Drowning is the silent epidemic nobody talks about

Every 85 seconds, someone in the world drowns. But no one is talking about it. These deaths are entirely preventable and it’s time that this silent killer got some attention.

A World Health Organisation (WHO) report has labelled drowning a “silent epidemic” that claims 372,000 lives a year, mostly children. This figure is largely overlooked, despite being the equivalent to over two thirds of the annual death toll for malnutrition.

Over 90 percent of these drownings happen in Asia and Africa in low-to-middle income countries where people are more exposed to open water since they rely on ponds and lakes for washing and bathing. Their populations also generally lack water-safety education, with children not being able to swim or understand the dangers of water.

These deaths are preventable. And the global issue requires global attention. With climate change causing rising sea levels and extreme weather patterns, the risk of floods and drowning becomes even higher.

The crisis has low-cost solutions: one 2012 study in Bangladesh found that swimming lessons reduced a child’s chances of drowning by 93 percent, something that’s often taken for granted in developed countries.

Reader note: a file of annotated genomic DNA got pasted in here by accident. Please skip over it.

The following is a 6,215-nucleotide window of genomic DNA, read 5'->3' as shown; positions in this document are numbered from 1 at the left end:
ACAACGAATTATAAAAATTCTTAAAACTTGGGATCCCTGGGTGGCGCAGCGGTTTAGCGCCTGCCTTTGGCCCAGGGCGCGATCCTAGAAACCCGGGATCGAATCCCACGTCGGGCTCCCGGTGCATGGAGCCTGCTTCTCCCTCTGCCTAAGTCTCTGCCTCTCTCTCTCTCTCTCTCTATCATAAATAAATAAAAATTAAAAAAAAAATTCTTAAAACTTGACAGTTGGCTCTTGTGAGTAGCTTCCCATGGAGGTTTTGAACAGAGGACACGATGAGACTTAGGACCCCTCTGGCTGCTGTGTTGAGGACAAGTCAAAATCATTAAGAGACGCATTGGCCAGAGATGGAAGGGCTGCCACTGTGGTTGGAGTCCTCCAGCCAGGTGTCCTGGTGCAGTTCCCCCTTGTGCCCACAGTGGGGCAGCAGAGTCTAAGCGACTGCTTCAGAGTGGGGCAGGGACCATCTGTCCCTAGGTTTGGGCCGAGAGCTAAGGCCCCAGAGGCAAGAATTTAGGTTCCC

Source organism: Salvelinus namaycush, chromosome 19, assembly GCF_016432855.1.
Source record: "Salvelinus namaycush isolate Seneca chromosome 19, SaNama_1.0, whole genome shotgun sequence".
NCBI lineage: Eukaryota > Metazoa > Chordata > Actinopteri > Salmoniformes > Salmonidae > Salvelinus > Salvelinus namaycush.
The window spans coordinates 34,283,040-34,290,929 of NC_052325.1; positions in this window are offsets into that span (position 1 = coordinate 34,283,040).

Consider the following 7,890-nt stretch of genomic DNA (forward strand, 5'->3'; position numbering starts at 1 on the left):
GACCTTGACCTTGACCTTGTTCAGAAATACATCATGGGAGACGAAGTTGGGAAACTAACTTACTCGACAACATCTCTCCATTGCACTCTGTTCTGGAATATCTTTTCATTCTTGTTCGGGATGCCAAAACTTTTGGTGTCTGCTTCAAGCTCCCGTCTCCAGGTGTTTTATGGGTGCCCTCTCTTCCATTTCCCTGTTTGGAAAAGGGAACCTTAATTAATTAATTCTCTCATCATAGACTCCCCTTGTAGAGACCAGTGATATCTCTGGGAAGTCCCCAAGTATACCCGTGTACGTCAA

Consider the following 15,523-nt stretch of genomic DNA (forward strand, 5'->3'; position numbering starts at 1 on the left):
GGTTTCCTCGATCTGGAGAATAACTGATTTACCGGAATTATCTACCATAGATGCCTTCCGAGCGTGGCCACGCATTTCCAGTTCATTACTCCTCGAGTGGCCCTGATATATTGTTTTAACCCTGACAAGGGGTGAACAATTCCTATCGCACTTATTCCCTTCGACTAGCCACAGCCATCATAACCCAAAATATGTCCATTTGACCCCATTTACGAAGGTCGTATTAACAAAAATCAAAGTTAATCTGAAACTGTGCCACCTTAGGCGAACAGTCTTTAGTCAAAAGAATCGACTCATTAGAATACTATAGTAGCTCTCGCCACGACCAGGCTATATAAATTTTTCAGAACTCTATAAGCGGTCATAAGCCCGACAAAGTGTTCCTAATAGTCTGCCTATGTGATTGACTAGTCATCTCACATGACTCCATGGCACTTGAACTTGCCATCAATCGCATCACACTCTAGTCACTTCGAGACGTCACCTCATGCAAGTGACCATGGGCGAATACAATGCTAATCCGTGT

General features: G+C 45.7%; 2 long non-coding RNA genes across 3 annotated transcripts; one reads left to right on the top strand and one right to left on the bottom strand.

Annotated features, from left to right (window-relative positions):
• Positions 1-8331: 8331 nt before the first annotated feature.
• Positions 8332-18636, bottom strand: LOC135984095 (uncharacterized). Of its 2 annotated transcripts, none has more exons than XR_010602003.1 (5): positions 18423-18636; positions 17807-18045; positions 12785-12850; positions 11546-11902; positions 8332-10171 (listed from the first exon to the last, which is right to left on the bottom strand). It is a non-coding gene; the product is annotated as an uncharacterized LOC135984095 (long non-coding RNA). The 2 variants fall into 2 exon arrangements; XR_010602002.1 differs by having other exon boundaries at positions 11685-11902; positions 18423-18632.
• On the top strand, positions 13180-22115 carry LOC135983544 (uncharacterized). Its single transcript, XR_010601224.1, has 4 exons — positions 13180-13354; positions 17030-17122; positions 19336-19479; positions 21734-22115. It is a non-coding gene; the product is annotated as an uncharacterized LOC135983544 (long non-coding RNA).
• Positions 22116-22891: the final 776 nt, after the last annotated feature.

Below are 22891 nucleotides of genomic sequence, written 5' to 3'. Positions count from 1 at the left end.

The drowning epidemic also intersects with other problems like the migrant crisis, as millions of migrants have attempted to cross the Aegean sea between Turkey and Greece but many don’t survive the crossing, particularly children.


Charitable organisations such as the Royal National Lifeboat Institution (RNLI) are working to turn the tide. While the main focus of their work is a rescue service along British and Irish coastlines, they also allocate a portion of their funding to the global drowning crisis. In 2015, they provided lifeboats and equipment to volunteers helping migrants in Lesbos and trained them to use the gear safely and effectively.

The RNLI share their research and expertise to guide interventions for tackling this silent epidemic. They have a Future Leaders program, and help to make vulnerable communities more resilient to floods. They also provide free guides to help lifesavers around the world develop their own services so that it’s never a case of sink, but swim.

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